Dell’s Steve Schuckenbrock Discusses Customer Service (Sort of)

(Note: This interview was done by ComputerWorld. Schuckenbrock was CIO of Dell at the time of the interview).

This interview of Steve Schuckenbrock is interesting for what it does NOT contain. Though Schuckenbrock talks about their past problems and likely causes, he fails on several counts as he addresses a huge customer service problem for Dell.

Watch the short interview and see what you think is missing.

What do you think he should have said that he didn’t? (Let me know using the COMMENT form below.)Here are my thoughts:

1. He failed to apologize for the problems.

Even though he admitted they made mistakes and these mistakes caused problems for their customers, he never APOLOGIZED for the problems. In fact, his response was defensive. “I don’t agree with you” was the first thing out of his mouth. As a customer, I would want an apology.

2.  He didn’t tell us what Dell’s customers think.

Although he cited their recent ranking from a research company showing how great their service is, he never told us what their own customers think. Too many companies rely too much on third party organizations to tell them how they’re doing. Direct feedback from customers is better than what comes from third party organizations. Because only customers really know what customers really think about a company.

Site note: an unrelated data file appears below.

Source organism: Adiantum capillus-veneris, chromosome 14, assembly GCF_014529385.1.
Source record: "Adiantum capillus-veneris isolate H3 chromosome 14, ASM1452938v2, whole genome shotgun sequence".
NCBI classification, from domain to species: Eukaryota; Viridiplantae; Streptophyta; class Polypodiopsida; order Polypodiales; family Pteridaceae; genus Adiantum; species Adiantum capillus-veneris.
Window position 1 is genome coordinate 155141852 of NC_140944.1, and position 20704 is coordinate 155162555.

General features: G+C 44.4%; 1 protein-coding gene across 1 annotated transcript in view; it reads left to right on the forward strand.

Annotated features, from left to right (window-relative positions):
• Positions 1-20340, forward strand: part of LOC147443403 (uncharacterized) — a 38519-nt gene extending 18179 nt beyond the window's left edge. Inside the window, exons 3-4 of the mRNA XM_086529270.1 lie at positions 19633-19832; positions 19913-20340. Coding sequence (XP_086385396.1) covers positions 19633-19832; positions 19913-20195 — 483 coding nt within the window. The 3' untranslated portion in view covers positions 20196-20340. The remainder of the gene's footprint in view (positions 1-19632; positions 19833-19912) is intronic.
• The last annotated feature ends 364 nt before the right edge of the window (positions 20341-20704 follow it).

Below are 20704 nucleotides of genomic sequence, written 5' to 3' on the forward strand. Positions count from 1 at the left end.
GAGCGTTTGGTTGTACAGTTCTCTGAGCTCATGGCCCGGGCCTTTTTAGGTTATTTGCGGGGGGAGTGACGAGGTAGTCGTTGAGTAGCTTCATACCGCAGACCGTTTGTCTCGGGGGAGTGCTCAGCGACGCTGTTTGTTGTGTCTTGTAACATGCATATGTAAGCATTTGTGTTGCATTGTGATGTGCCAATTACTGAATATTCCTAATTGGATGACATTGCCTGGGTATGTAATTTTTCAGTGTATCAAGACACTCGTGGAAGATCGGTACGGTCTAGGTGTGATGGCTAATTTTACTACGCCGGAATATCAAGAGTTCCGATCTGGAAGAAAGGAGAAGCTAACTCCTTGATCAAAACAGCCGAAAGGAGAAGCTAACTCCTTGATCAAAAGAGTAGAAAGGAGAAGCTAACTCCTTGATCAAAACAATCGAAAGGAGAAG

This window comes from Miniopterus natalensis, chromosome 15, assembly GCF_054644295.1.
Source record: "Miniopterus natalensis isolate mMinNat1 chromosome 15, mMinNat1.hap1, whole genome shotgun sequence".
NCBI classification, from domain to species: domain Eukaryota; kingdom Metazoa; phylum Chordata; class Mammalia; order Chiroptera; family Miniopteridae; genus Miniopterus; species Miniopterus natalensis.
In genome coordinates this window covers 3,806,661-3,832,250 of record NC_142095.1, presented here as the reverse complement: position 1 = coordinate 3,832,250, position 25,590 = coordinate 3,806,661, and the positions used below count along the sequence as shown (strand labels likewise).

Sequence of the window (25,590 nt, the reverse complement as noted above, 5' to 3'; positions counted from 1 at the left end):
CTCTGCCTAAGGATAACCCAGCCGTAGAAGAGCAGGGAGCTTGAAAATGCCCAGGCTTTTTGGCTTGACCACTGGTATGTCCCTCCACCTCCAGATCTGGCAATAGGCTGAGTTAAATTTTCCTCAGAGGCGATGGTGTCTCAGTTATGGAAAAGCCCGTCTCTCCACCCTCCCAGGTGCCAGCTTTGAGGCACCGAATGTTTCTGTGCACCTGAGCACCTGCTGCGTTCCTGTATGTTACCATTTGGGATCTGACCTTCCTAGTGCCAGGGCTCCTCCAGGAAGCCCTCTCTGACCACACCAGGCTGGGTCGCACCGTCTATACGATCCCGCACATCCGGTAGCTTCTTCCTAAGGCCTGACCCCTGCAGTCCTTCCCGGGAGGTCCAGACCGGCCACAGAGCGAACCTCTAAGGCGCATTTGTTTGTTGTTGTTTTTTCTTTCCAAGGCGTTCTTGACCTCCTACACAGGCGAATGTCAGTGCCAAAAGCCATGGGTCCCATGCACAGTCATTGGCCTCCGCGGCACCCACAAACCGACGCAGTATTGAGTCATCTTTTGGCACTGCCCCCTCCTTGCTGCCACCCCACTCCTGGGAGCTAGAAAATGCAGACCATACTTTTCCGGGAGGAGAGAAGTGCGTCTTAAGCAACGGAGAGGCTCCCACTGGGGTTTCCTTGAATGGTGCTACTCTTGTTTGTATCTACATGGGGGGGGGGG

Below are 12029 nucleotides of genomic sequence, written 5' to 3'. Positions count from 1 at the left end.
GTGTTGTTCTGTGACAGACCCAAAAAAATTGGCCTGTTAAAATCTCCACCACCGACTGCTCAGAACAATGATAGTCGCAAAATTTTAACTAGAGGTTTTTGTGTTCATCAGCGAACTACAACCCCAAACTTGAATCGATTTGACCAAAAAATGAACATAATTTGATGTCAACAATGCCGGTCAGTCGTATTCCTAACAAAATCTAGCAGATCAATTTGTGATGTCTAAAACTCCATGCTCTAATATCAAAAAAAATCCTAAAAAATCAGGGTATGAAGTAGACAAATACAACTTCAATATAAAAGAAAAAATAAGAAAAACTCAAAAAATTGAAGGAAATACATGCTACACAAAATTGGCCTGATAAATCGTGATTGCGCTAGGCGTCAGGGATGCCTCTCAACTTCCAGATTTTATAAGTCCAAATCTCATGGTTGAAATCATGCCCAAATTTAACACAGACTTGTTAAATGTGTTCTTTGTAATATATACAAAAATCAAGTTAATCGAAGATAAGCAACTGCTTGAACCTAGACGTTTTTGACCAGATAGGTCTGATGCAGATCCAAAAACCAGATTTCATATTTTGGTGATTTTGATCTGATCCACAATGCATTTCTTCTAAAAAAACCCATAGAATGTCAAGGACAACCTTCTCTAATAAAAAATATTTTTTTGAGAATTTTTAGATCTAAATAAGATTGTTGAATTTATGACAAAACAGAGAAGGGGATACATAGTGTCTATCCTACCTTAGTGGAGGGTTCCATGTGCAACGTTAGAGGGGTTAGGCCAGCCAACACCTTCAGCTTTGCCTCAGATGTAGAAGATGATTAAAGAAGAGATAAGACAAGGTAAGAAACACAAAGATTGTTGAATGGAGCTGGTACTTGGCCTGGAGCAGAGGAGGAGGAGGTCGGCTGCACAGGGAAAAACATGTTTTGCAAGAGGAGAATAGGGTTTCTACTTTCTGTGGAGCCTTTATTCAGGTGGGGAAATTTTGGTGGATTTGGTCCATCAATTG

3.  He never committed to doing better.

He talked about the mistakes they made. He discussed corrections they’ve implemented. But he never directly said Dell is committed to providing better service to their consumers and small business customers. As a customer, I want to know you are committed to serving me better, if I’ve had problems with your service in the past. That’s how you persuade me to stick with you.

4.  He does not indicate how they have engaged customers in fixing the problem.

Contrary to what some executives and managers believe, customers are a great resource. They know exactly how you do business. Because of this they can help you fix problems when they occur. And many customers want to help. But you have to ask them and you have to make it convenient and easy. Respect your customer’s knowledge and opinion.

Service recovery is a great way to build customer loyalty. But you have to do it well. And that means, apologizing, committing to doing better and engaging your customers more. If your solutions ignore your customers then they’re not solutions. They’re future problems waiting to happen.

The article was written by Kevin Stirtz